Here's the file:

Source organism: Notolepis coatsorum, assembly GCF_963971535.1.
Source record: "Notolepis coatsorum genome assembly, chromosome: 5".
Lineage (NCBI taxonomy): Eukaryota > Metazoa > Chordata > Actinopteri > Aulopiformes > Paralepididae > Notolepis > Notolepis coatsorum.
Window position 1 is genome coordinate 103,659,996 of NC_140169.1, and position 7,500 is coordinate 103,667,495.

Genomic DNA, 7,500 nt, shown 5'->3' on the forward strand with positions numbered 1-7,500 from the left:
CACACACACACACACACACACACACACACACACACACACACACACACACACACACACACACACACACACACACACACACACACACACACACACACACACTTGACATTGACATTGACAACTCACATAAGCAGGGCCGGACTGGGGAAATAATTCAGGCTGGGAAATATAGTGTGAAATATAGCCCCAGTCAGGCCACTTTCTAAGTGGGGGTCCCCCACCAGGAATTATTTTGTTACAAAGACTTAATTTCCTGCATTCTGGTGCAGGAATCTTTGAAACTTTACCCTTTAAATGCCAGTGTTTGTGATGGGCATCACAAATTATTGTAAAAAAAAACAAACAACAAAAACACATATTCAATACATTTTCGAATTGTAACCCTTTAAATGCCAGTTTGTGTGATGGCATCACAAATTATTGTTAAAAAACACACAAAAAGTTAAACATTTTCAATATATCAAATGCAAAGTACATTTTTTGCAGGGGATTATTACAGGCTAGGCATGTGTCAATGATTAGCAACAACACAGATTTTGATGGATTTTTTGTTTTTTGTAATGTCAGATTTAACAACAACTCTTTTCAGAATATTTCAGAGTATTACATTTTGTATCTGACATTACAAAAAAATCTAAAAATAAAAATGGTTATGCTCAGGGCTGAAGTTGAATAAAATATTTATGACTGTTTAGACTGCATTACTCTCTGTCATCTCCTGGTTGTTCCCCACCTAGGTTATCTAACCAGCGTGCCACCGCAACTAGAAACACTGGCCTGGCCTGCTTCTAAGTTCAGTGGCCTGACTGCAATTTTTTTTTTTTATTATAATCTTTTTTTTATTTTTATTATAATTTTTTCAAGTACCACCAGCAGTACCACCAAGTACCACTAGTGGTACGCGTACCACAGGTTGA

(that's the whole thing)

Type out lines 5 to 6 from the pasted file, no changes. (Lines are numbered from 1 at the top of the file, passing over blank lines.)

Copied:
Genomic DNA, 7,500 nt, shown 5'->3' on the forward strand with positions numbered 1-7,500 from the left:
CACACACACACACACACACACACACACACACACACACACACACACACACACACACACACACACACACACACACACACACACACACACACACACACACACTTGACATTGACATTGACAACTCACATAAGCAGGGCCGGACTGGGGAAATAATTCAGGCTGGGAAATATAGTGTGAAATATAGCCCCAGTCAGGCCACTTTCTAAGTGGGGGTCCCCCACCAGGAATTATTTTGTTACAAAGACTTAATTTCCTGCATTCTGGTGCAGGAATCTTTGAAACTTTACCCTTTAAATGCCAGTGTTTGTGATGGGCATCACAAATTATTGTAAAAAAAAACAAACAACAAAAACACATATTCAATACATTTTCGAATTGTAACCCTTTAAATGCCAGTTTGTGTGATGGCATCACAAATTATTGTTAAAAAACACACAAAAAGTTAAACATTTTCAATATATCAAATGCAAAGTACATTTTTTGCAGGGGATTATTACAGGCTAGGCATGTGTCAATGATTAGCAACAACACAGATTTTGATGGATTTTTTGTTTTTTGTAATGTCAGATTTAACAACAACTCTTTTCAGAATATTTCAGAGTATTACATTTTGTATCTGACATTACAAAAAAATCTAAAAATAAAAATGGTTATGCTCAGGGCTGAAGTTGAATAAAATATTTATGACTGTTTAGACTGCATTACTCTCTGTCATCTCCTGGTTGTTCCCCACCTAGGTTATCTAACCAGCGTGCCACCGCAACTAGAAACACTGGCCTGGCCTGCTTCTAAGTTCAGTGGCCTGACTGCAATTTTTTTTTTTTATTATAATCTTTTTTTTATTTTTATTATAATTTTTTCAAGTACCACCAGCAGTACCACCAAGTACCACTAGTGGTACGCGTACCACAGGTTGA